Intending Couples: 5 Medical Tests You Should Do Before You Get Married
For most people, the joy of finding true love and deciding to go into matrimony with a spouse usually knows no bound. However, most people enter into this lifelong union without adequate knowledge of their partner’s health status and so become disappointed and frustrated with marriage because of medical conditions that could have been identified and tackled before this lifelong commitment.
The knowledge of your intending partner’s health status by no means implies that marriage is not possible but it gives you an avenue to make informed consent and it enables you and your spouse seek proper medical care early to prevent unnecessary stress and burden during marriage. In this article, we will be looking at 5 medical tests you should do before you get married.
1. Test for HIV and other sexual transmitted diseases(STDs)
With the current prevalence of HIV and other STDs, it is important that spouses should request for their partners to be screened for these diseases before marriage. HIV, hepatitis B and C are lifelong conditions that if not properly managed can put serious strain on the marriage. The knowledge of your partner status helps you protect yourself/ seek for adequate medical care if your partner turns out to be positive and you also decide to go ahead with the marriage. Lifelong care and support is needed for partners who are infected. Other STDs e.g. gonorrhea, syphilis, bacterial vaginosis and warts can be treated with proper medical care. This reduces the risk of infertility and miscarriages during marriage.
2. Test for blood group:
Knowledge of your spouse blood group is important before marriage because of rhesus isoimmunization/ blood group incompatibility that affects the fetus. This test is easy to perform and result is usually ready within 30 minutes. Blood group is assigned to an individual as A, B, O and AB with another component known as the Rhesus factor which is referred to as positive or negative. Women with rhesus negative blood group married to rhesus positive husbands have a greater chance of rhesus incompatibility where the mother produces antibodies (body defence system) to target the red blood cells of the growing fetus (rhesus positive fetus) leading to intrauterine death and miscarriages. Knowledge of your spouse blood group will alert your doctor to institute preventive measures which are used to prevent rhesus incompatibility reactions during pregnancy.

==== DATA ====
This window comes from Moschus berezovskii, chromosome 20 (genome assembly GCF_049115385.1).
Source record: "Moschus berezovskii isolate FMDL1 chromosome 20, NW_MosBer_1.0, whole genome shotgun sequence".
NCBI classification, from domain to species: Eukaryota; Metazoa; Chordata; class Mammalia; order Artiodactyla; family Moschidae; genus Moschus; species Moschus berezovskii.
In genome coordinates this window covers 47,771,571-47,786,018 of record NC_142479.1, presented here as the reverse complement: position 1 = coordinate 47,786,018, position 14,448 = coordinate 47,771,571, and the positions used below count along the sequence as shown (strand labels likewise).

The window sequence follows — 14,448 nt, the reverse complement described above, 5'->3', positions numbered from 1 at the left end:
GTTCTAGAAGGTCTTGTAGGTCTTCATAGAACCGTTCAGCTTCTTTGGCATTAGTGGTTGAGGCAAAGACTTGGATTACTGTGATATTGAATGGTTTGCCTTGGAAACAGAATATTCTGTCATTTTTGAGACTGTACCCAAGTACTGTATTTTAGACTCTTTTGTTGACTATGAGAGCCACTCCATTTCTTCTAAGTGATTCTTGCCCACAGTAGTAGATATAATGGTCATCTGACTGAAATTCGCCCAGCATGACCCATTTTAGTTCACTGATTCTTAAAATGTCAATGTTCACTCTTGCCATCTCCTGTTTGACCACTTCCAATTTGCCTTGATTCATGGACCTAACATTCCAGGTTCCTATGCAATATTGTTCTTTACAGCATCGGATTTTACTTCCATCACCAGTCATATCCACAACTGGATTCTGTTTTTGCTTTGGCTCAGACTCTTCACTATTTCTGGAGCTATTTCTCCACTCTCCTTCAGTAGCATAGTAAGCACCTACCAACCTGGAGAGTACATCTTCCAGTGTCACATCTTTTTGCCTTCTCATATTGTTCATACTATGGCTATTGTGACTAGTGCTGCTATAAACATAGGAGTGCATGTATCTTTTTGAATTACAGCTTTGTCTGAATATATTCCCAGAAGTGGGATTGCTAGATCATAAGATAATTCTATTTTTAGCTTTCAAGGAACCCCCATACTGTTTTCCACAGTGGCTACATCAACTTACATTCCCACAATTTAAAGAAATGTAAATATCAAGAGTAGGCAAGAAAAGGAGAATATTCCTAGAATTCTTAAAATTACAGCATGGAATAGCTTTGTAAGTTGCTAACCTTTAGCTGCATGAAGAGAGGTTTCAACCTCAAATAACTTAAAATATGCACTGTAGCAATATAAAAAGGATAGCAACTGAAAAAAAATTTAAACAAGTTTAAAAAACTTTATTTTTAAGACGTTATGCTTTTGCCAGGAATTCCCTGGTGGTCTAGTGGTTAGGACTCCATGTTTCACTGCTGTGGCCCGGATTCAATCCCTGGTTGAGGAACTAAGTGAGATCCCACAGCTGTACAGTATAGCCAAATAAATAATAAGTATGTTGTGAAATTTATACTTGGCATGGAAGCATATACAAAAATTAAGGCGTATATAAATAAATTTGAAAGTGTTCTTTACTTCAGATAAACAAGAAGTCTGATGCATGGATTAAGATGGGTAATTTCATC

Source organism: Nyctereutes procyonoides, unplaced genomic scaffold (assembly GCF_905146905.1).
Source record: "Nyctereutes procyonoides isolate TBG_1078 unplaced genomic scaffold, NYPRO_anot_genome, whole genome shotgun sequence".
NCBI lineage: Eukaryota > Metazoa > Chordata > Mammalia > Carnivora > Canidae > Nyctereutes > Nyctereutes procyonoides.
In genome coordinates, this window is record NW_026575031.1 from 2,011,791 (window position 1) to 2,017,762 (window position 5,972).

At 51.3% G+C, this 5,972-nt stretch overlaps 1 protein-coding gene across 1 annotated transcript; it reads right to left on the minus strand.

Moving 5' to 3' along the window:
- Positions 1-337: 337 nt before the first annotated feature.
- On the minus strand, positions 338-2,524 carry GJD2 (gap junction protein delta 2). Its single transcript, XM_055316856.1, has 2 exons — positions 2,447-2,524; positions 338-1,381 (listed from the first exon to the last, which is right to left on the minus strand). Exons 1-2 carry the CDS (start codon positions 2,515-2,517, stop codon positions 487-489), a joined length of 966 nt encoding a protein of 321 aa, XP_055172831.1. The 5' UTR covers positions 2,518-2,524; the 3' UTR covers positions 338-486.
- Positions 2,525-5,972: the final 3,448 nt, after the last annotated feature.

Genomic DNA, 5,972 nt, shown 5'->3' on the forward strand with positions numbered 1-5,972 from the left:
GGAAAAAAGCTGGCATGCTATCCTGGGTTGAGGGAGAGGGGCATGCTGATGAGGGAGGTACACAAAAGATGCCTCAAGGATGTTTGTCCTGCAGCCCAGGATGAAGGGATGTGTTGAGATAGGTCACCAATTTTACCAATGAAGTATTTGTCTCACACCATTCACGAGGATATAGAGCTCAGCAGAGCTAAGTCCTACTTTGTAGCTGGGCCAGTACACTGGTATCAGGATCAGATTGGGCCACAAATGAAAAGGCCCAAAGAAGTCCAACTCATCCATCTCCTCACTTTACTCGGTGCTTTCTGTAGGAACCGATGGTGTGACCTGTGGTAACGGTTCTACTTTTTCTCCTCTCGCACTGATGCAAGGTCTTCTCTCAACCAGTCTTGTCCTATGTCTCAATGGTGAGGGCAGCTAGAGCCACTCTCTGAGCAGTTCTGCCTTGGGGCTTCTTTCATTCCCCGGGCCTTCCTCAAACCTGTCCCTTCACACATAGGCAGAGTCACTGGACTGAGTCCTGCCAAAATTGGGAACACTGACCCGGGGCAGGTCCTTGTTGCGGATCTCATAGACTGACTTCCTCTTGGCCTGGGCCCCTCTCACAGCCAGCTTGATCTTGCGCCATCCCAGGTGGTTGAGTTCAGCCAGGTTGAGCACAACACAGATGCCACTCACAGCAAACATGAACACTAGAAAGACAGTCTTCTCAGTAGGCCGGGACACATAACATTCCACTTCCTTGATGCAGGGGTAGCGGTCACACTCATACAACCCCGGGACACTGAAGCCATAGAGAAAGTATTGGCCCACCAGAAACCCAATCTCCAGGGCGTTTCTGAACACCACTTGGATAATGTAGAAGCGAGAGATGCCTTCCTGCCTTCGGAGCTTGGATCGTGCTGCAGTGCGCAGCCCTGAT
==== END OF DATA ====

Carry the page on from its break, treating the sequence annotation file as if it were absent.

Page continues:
3. Test for sickle cell gene:
Sickle cell disease is a chronic and debilitating medical condition caused by defect in red blood cells. As the name implies, these cells are shaped as a ‘sickle’ and this affect their ability to pass through tiny blood vessels to supply oxygen to cells and tissue. This account for most crises experienced by sickle cell patients. It is advisable for sickle cell patients (SS) not to marry a carrier of the sickle cell gene (AS) because of the 50% chance of having a baby with the disease in each pregnancy. However, a sickle cell patient (SS) can marry an individual with no trait of the disease (AA) as their offspring will only be carriers of the sickle cell genes.
4. Fertility Test
This may sound out of place or weird, but truth be told, fertility test is another test that all intending coupes should do before saying ‘I DO’. This is important because fertility issues can be addressed as early as possible without the unnecessary biological, psychological, social and emotional trauma associated with barrenness. Fertility test typically includes: seminal analysis for the men to assess for male fertility; hormonal assay for both couples e.g. FSH, LH, Prolactin, Testosterone, estrogen and progesterone; test for ovulation for the women, pelvic ultrasound scan may also be needed to assess the internal reproductive organs for any congenital or acquired abnormalities.
5. Testing for possible genetic /chronic medical conditions:
Marriage is a lifelong commitment with both partners looking after each another. Knowledge of possible genetic or chronic conditions of your partner wouldn’t be harmful but it will go a long way in assisting both couples on how to best prepare for the challenges ahead. Early testing allows couples seek medical care before the medical conditions gets to its terminal stage. This test depends on the region and the common chronic/genetic condition seen in that populace. However, this test should include screening for diabetes, test for hypertension, certain cancers kidney disease and test for thalassemia.
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